J. Reuben Clark Law Society

"Where Do Our Rights Come From?" and Other Insights from
Salt Lake Religious Freedom Symposium


The Salt Lake City and S.J. Quinney College of Law Chapters recently hosted a religious freedom symposium on November 12, 2016 at the University of Utah in Salt Lake City, Utah.  Attendees included practicing and non-practicing attorneys, students, and other members and leaders of the community. The symposium featured insightful messages from religious freedom practitioners, scholars, and community leaders, as briefly summarized below.

Elizabeth Clark, Associate Director of the International Center for Law and Religion Studies at Brigham Young University, provided an engaging overview of fundamental principles about religious freedom. Religious liberty issues arise in a wide variety of contexts. Religious liberty yields real, tangible benefits to society—economic, sociological, etc.—that cannot be underestimated.

Shawn Gunnarson, First Amendment Attorney at Kirton & McConkie discussed conflicts in religious liberty, sharing insights on resolving them. Numerous forces threaten religious liberty today, particularly those emanating from secularism. However, pluralism, including the principle of “fairness for all, including people of faith,” can combat these threats.

Gary McKean, attorney and member of the Utah-Idaho Southern Baptist Convention, taught the significance of awareness, appreciation, and alertness in protecting religious liberties. Law and religion never need be strangers, and they cannot be. We tend to blame the courts, government, movies, media for things we see in terms of religious liberties, but the source of the problem is us: it's what we do and don't do.

James Sonne, founding director of Stanford Law School’s Religious Liberty Clinic—the only full-time religious liberty clinic in the United States—discussed the cultural dimensions of religious freedom. We can promote religious freedom by looking for common ground with those of other faiths, or of no faith. Some specific ways of doing this include emphasizing the “liberty” element of religious liberty, looking for the “human” dimension in religious liberty issues, and healing together from common suffering.

Hannah Smith, Senior Counsel with the Becket Fund and litigator of several high-profile religious freedom cases before the U.S. Supreme Court, shared remarks on recent developments in religious liberty jurisprudence and personal insights on the new presidential administration’s influence on the federal judiciary. Perhaps the most important question we should ask ourselves regarding religious freedom is, “where do our rights come from?” If our rights come from the State, the State can take them away. But if those rights come from a different—and higher Source—the State cannot take those rights away.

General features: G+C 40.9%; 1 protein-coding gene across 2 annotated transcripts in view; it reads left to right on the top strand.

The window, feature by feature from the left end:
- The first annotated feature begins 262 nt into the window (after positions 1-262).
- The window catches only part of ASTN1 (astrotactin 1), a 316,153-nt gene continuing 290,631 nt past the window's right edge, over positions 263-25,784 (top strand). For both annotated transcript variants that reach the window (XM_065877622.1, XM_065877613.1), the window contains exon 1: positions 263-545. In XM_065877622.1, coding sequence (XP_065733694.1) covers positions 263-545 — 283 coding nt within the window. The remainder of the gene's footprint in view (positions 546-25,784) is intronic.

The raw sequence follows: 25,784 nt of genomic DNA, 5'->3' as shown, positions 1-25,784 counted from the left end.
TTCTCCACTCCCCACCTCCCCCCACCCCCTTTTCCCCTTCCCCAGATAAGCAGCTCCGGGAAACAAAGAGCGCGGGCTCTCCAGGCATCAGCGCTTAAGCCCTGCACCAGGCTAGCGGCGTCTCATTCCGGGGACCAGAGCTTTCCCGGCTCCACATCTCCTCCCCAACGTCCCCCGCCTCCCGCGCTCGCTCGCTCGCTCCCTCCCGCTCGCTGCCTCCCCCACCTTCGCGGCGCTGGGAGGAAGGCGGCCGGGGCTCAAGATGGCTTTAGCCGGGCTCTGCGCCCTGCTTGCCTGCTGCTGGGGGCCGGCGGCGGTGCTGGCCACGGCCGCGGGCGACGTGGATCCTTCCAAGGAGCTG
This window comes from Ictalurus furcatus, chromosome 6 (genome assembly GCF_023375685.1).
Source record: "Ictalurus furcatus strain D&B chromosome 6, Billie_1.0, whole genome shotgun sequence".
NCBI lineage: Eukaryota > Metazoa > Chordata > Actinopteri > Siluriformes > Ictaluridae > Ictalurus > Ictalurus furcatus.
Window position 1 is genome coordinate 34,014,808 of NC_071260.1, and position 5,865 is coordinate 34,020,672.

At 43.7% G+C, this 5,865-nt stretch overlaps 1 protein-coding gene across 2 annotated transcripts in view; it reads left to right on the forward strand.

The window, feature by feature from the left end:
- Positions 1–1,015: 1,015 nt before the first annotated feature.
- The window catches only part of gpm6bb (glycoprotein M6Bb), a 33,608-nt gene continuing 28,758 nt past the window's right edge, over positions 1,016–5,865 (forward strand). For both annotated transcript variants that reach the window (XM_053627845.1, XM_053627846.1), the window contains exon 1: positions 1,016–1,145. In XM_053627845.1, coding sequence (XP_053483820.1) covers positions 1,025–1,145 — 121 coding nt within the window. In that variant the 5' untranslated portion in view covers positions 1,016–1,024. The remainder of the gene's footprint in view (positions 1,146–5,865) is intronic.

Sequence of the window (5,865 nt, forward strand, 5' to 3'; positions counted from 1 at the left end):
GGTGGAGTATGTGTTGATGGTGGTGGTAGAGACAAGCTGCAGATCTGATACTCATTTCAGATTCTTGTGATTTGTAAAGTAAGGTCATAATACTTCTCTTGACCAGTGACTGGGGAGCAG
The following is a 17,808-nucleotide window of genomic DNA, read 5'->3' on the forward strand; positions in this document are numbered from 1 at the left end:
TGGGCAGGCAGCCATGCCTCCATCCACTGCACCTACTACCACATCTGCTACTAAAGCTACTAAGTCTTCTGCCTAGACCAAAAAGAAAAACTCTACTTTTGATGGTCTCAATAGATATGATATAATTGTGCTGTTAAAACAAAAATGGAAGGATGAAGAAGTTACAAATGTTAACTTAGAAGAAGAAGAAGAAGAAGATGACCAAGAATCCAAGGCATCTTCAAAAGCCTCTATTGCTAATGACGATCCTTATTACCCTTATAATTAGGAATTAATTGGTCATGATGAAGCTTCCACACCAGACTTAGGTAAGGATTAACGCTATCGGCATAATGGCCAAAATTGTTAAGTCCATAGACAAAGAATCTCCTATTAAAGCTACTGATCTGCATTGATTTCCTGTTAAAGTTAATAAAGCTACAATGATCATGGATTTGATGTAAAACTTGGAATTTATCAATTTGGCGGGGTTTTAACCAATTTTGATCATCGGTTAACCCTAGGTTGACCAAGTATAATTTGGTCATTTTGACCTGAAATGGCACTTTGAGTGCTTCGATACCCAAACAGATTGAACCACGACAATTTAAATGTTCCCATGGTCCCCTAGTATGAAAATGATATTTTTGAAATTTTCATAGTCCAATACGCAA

All of the speakers participated in a panel discussion, answering attendees’ questions about religious freedom topics. We can’t always predict when we’ll have opportunities to defend religious liberties—so we should always be prepared. We can promote religious liberty by becoming informed (reading the news, reading email updates from reputable religious freedom organizations, etc.), getting to know our legislators (not just when problems arise—but also when things are good), promoting religious freedom through social media, etc.

After the event, many attendees remarked on how much they learned—and that they hoped that others would be able to attend similar events in the future. For further information about religious freedom, visit the JRCLS Religious Freedom Committee’s religious freedom website (http://www.freedom-of-religion.org/) and consider attending future religious liberty events in your area.  

By Megan Jayne Nelson, Media Committee


Posted: November 17, 2016

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